James Benton lives in Sacramento with his wife of 34 years. He received his BA from Eastern Oregon University where he studied with poet David Axelrod, and his MA in creative writing at Cal State Sacramento where he studied with poet Joshua McKinney and novelists Peter Grandbois and Doug Rice. He was recipient of four Dominic J. Bazzanella Literary awards between 2009 and 2010. Poetry, short fiction, memoir, and reviews have appeared in cold-drill, Oregon East, Calaveras Station, Convergence: An On-Line Journal of Poetry and Art, Raintown Review, Word Riot, Ragazine.cc, and RATTLE. New York Quarterly promises to publish poetry eventually.

Genelle Chaconas has been writing poetry seriously for a mere three years. Under the tutelage of her infamous outlaw of a shaman poet legend B.L. Kennedy, she’s learned a fraction about how to open a piece of herself and let out the blood that might just make a blot on a page. Despite having been educated CSUS in Creative Writing, Genelle has been published on Medusa’s Kitchen and in Rattlesnake Review, Calaveras Station, Six Foot Swells, and Brevities. She is currently deeply embroiled in investigating the relationship between the written word and image, the intimacy of the verbal and the visual, in a number of different mediums. She’s still at large. She’s made her demands. She won’t be taken alive.

Shadi Gex, born to a gypsy life-style, journeyed to the Bay Area in 1978. After graduating from CSUS in 1989, she taught English and Theatre in public schools for 19 years. Shadi has written and directed numerous plays, and her prose and poetry have been published in the Suisun Valley Review and Calaveras Station. In 2008, her life-long passion for literature compelled her to pursue a master’s degree. Like Tennyson, Shadi endeavors, “to strive, to seek, to find, and not to yield.” And, she remembers to laugh along the way. Shadi loves life with her fabulous and funny son, Maxfield.

Marcelo Hernandez is an avid dancer, carpenter, and handy man. He is a last year student at CSUS and the 2011 poetry section editor for Calaveras Station and is looking for a chapbook publisher. He won first place in the undergraduate poetry section of the Bazzannela literary award and is recipient of the Warmdal and Willhelm Memorial Scholarships.”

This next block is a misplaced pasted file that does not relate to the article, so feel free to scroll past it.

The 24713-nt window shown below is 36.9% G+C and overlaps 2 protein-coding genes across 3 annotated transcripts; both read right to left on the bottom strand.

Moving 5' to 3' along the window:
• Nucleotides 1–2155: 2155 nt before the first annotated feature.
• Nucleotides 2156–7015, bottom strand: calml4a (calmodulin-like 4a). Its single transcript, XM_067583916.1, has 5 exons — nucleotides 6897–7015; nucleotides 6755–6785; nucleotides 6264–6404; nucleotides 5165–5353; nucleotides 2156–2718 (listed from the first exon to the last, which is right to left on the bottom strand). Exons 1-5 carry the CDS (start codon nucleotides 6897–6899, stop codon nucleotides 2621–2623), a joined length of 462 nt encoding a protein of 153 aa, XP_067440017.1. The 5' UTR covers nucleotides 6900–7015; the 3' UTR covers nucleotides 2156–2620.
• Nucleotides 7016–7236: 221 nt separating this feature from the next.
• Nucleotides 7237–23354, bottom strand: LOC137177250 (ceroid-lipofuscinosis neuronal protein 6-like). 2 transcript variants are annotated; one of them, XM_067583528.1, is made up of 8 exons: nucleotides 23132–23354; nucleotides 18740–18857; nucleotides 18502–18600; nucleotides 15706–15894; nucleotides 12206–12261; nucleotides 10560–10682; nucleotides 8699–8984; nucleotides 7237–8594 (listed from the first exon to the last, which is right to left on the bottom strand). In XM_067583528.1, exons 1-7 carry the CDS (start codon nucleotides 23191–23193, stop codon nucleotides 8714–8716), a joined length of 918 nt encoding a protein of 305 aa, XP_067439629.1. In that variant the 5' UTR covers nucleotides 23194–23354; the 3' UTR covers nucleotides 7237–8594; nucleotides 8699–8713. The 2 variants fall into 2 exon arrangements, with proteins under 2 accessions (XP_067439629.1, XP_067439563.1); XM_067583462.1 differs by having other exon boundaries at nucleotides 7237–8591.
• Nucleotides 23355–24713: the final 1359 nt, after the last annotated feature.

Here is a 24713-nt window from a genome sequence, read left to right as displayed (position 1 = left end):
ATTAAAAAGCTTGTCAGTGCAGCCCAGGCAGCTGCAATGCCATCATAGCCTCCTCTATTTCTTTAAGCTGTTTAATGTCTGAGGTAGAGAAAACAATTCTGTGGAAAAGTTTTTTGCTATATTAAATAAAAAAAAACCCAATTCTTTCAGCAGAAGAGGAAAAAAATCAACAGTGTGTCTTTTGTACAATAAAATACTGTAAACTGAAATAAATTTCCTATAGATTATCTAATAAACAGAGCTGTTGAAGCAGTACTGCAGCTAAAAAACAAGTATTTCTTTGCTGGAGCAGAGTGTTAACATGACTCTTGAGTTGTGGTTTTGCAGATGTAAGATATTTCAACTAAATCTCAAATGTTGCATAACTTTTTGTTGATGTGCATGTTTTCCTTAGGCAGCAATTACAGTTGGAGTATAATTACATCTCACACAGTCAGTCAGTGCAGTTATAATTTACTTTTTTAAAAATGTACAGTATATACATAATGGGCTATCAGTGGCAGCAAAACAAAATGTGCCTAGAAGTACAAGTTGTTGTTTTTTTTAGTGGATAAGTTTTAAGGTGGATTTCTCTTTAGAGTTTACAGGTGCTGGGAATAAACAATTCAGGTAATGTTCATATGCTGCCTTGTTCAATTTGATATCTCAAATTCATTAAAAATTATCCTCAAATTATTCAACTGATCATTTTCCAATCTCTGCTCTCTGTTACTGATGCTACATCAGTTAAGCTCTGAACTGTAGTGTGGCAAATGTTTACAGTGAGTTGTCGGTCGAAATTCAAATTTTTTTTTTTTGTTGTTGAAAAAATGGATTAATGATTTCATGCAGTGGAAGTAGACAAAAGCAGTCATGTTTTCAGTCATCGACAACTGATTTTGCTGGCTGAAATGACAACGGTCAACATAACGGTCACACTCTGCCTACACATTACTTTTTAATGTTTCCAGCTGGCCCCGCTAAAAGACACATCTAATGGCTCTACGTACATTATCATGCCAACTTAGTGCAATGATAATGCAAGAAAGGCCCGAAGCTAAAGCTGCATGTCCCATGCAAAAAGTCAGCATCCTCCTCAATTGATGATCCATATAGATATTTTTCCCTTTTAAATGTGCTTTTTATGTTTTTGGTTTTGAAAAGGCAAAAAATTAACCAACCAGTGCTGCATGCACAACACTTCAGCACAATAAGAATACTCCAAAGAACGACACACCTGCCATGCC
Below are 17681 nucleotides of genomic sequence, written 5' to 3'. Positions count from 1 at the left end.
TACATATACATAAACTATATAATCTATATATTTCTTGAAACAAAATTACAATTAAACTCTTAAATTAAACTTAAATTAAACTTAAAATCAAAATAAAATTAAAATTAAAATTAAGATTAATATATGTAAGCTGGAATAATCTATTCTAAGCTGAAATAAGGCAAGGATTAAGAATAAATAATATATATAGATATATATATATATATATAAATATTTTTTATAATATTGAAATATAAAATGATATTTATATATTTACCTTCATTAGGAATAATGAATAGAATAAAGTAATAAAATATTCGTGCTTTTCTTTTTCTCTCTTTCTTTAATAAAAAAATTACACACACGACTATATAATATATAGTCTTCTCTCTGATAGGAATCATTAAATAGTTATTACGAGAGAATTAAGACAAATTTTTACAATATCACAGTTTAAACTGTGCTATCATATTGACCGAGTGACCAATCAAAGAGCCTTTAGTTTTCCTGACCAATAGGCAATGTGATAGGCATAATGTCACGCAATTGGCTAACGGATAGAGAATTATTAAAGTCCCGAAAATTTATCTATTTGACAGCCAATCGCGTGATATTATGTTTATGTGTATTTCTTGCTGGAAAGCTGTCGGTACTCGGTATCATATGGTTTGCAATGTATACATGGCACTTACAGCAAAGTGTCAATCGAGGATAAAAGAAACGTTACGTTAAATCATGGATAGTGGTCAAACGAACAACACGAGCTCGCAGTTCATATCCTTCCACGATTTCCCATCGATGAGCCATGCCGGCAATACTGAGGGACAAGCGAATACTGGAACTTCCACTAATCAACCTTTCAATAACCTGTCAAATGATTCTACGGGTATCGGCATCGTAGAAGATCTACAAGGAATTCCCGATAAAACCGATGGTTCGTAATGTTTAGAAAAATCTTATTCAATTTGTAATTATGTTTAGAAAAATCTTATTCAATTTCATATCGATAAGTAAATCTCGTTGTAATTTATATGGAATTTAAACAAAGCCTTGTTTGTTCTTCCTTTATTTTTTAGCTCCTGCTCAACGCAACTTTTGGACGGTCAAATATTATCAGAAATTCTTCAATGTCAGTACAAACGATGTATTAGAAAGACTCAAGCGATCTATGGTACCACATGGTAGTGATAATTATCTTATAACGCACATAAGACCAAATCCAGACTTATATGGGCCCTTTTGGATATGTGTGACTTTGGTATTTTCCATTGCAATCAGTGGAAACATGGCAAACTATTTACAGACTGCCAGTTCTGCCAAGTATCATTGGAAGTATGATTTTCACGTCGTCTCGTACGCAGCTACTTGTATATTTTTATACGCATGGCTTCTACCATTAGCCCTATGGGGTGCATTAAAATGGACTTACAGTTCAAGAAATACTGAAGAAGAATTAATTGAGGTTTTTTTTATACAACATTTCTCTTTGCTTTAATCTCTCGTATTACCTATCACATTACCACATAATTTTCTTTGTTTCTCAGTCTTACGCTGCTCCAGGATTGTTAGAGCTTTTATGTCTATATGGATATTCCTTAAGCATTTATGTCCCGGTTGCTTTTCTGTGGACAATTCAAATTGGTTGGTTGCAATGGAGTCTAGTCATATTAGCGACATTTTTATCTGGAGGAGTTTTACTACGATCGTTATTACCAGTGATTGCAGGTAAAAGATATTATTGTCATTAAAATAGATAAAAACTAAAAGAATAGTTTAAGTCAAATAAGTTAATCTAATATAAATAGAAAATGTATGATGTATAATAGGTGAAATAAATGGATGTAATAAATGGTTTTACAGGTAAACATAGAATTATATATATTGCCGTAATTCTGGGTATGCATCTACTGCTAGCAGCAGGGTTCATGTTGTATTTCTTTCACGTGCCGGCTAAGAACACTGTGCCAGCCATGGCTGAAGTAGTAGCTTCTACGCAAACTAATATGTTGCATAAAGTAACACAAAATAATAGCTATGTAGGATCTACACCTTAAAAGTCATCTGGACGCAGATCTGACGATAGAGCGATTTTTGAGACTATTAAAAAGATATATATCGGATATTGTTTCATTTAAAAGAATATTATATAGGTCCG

Peggy Kincaid grew up in Vacaville, CA. Her previous publications include essays and children’s stories. After raising four children, she now rooms with her crazy cat, hangs out with her granddaughter, and studies poetry at Sac State.

Lee Lee is a Hmong-American graduate student at CSU Sacramento working on a MA in Creative Writing.

Jen Palmares Meadows is a Filipina American writer. She received her M.A. in Creative Writing from California State University, Sacramento and her B.A. in English Literature from San Francisco State University. Her writing can be found in publications like Filipinas Magazine and Tayo Literary Magazine. Her short story “Unripe Bananas,” was published in Walang Hiya: Literature Taking Risks Toward Liberatory Practice, (Carayan Press 2010). She is currently working on her first novel in Sacramento, California, where she lives with her husband and son.

Joe Montalbo is a grad student at CSUS where he studies creative writing and poetry. He likes mint ice cream, naps, and Sharon Olds. He is co-head editor of Calaveras Station. He can clap with one hand and gives wonderful hugs.

Jordan Okumura completed her BA and MA at CSUS and wishes they had an MFA or PhD program so she would never have to leave CSUS. She has been published in Calaveras Station and Gargoyle. And she is currently obsessed with Lee Lor Lee.